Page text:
Saving money on healthy groceries can be a challenge.
It’s something that often discourages people from eating as healthy as they’d like. When you see commercials for the dollar menu or the crazy low prices on items at the grocery store, it can be difficult to fork over the extra cash for the healthier option. I want to eat quality food that is going to nourish my body and provide me with energy. And, I’m willing to spend more to purchase high-quality food. When you are considering the cost of your food, ponder this quote, “Maybe we should stop asking why real food is so expensive and start asking why processed food is so cheap.” Understandably, we all have a budget that we need to stick to and I hope these 10 tips will help you do just that.
1. Meal Plan
Meal planning helps you stay focused at the grocery store. Do you ever go to the grocery store with no plan and when you get home you realize you have a bunch of random snacks and the ingredients for only one dinner meal? That is what we want to avoid. Meal planning is simple. Here are my steps to make it efficient and effective.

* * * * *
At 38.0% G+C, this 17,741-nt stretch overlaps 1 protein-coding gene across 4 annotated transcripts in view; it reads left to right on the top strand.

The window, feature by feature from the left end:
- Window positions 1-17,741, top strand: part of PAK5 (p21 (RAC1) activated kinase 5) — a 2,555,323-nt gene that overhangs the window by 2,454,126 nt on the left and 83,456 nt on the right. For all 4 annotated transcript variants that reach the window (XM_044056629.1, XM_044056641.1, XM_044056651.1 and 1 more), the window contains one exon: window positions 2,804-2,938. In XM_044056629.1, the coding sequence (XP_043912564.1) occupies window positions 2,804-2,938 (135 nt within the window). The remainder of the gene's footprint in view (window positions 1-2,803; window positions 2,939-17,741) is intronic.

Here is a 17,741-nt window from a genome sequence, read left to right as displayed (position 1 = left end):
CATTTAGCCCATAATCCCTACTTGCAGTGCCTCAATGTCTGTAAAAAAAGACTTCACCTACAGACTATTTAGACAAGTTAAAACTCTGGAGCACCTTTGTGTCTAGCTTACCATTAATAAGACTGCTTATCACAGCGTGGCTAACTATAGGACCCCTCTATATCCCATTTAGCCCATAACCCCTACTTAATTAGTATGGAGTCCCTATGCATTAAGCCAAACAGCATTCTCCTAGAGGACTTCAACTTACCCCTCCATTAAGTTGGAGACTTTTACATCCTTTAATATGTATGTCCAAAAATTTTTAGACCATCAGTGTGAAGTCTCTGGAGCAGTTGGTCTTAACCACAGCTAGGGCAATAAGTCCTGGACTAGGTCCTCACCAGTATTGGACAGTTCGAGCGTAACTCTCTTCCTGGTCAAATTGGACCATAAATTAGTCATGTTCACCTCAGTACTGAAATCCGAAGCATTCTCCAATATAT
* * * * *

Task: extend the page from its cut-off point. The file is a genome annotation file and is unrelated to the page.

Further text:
Check your grocery store’s flyer to see what is on sale that week.
Clean out your refrigerator, freezer, and pantry. Throw away all of the items that are expired and take inventory of what you have.
Base meals on what you already have and what you know is on sale.
Consider your schedule. For example, if you know you will be busy on one particular night, plan for an easy-to-make meal. If you are planning a fun Friday movie night, consider getting ingredients for yummy appetizers.
Assign a breakfast, lunch, and dinner to each day. Tip: Consider repeating meals. For example, if you bought all of the ingredients for smoothies, schedule smoothies for breakfast for a few days, so you don’t waste any of the ingredients. Also, consider having a leftovers night.
2. Compare Grocery Store Ads
A great way to maximize savings is to build a plan around items that are on sale.
Each week before I go grocery shopping, I look at the weekly flyers for the various grocery stores in my area. I usually look at three different store’s ads and pick the store that has the best deals. However, sometimes two stores are having great deals, so I go to both that week to optimize savings. Sometimes it isn’t practical or worth it to go to multiple grocery stores. I only go to a second grocery store if they have an amazing deal or more than three decent deals.